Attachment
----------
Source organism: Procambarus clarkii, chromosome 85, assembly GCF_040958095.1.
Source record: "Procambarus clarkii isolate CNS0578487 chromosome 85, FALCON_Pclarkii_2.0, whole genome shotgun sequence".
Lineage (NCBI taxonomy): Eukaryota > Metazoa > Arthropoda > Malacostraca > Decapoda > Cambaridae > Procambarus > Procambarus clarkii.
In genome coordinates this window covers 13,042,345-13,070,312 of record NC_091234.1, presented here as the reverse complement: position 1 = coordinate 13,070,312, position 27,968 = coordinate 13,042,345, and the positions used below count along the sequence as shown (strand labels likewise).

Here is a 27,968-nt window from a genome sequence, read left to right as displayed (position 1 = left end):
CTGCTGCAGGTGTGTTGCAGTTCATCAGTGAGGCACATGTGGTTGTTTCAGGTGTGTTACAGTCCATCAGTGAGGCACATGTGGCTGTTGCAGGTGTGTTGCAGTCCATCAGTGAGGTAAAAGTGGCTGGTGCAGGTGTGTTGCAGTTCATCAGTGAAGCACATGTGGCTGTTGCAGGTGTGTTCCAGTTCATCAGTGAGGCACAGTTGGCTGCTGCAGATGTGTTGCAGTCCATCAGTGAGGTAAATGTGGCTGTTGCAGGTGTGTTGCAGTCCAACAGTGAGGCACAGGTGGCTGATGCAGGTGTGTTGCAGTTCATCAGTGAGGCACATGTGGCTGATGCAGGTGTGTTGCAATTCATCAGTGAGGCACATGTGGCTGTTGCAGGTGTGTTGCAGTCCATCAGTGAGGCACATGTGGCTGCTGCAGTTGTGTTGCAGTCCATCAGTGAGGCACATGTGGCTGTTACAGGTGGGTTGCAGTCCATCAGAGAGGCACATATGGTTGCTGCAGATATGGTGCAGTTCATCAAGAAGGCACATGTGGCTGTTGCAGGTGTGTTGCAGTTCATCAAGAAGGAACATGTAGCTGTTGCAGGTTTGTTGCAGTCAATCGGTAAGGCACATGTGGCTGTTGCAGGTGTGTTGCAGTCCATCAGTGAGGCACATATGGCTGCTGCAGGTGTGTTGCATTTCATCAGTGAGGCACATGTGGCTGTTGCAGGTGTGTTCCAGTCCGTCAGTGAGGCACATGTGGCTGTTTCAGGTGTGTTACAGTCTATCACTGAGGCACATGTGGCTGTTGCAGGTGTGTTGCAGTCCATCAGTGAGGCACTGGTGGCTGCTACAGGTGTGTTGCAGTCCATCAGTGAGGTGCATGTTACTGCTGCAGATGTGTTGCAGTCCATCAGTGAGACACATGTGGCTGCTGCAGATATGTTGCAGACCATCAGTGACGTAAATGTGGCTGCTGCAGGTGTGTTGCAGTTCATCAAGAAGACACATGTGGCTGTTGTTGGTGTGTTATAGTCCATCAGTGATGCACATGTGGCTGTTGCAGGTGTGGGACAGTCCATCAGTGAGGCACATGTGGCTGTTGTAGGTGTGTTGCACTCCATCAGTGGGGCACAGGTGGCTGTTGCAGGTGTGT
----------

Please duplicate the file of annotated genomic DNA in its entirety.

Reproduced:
Source organism: Procambarus clarkii, chromosome 85, assembly GCF_040958095.1.
Source record: "Procambarus clarkii isolate CNS0578487 chromosome 85, FALCON_Pclarkii_2.0, whole genome shotgun sequence".
Lineage (NCBI taxonomy): Eukaryota > Metazoa > Arthropoda > Malacostraca > Decapoda > Cambaridae > Procambarus > Procambarus clarkii.
In genome coordinates this window covers 13,042,345-13,070,312 of record NC_091234.1, presented here as the reverse complement: position 1 = coordinate 13,070,312, position 27,968 = coordinate 13,042,345, and the positions used below count along the sequence as shown (strand labels likewise).

Here is a 27,968-nt window from a genome sequence, read left to right as displayed (position 1 = left end):
CTGCTGCAGGTGTGTTGCAGTTCATCAGTGAGGCACATGTGGTTGTTTCAGGTGTGTTACAGTCCATCAGTGAGGCACATGTGGCTGTTGCAGGTGTGTTGCAGTCCATCAGTGAGGTAAAAGTGGCTGGTGCAGGTGTGTTGCAGTTCATCAGTGAAGCACATGTGGCTGTTGCAGGTGTGTTCCAGTTCATCAGTGAGGCACAGTTGGCTGCTGCAGATGTGTTGCAGTCCATCAGTGAGGTAAATGTGGCTGTTGCAGGTGTGTTGCAGTCCAACAGTGAGGCACAGGTGGCTGATGCAGGTGTGTTGCAGTTCATCAGTGAGGCACATGTGGCTGATGCAGGTGTGTTGCAATTCATCAGTGAGGCACATGTGGCTGTTGCAGGTGTGTTGCAGTCCATCAGTGAGGCACATGTGGCTGCTGCAGTTGTGTTGCAGTCCATCAGTGAGGCACATGTGGCTGTTACAGGTGGGTTGCAGTCCATCAGAGAGGCACATATGGTTGCTGCAGATATGGTGCAGTTCATCAAGAAGGCACATGTGGCTGTTGCAGGTGTGTTGCAGTTCATCAAGAAGGAACATGTAGCTGTTGCAGGTTTGTTGCAGTCAATCGGTAAGGCACATGTGGCTGTTGCAGGTGTGTTGCAGTCCATCAGTGAGGCACATATGGCTGCTGCAGGTGTGTTGCATTTCATCAGTGAGGCACATGTGGCTGTTGCAGGTGTGTTCCAGTCCGTCAGTGAGGCACATGTGGCTGTTTCAGGTGTGTTACAGTCTATCACTGAGGCACATGTGGCTGTTGCAGGTGTGTTGCAGTCCATCAGTGAGGCACTGGTGGCTGCTACAGGTGTGTTGCAGTCCATCAGTGAGGTGCATGTTACTGCTGCAGATGTGTTGCAGTCCATCAGTGAGACACATGTGGCTGCTGCAGATATGTTGCAGACCATCAGTGACGTAAATGTGGCTGCTGCAGGTGTGTTGCAGTTCATCAAGAAGACACATGTGGCTGTTGTTGGTGTGTTATAGTCCATCAGTGATGCACATGTGGCTGTTGCAGGTGTGGGACAGTCCATCAGTGAGGCACATGTGGCTGTTGTAGGTGTGTTGCACTCCATCAGTGGGGCACAGGTGGCTGTTGCAGGTGTGT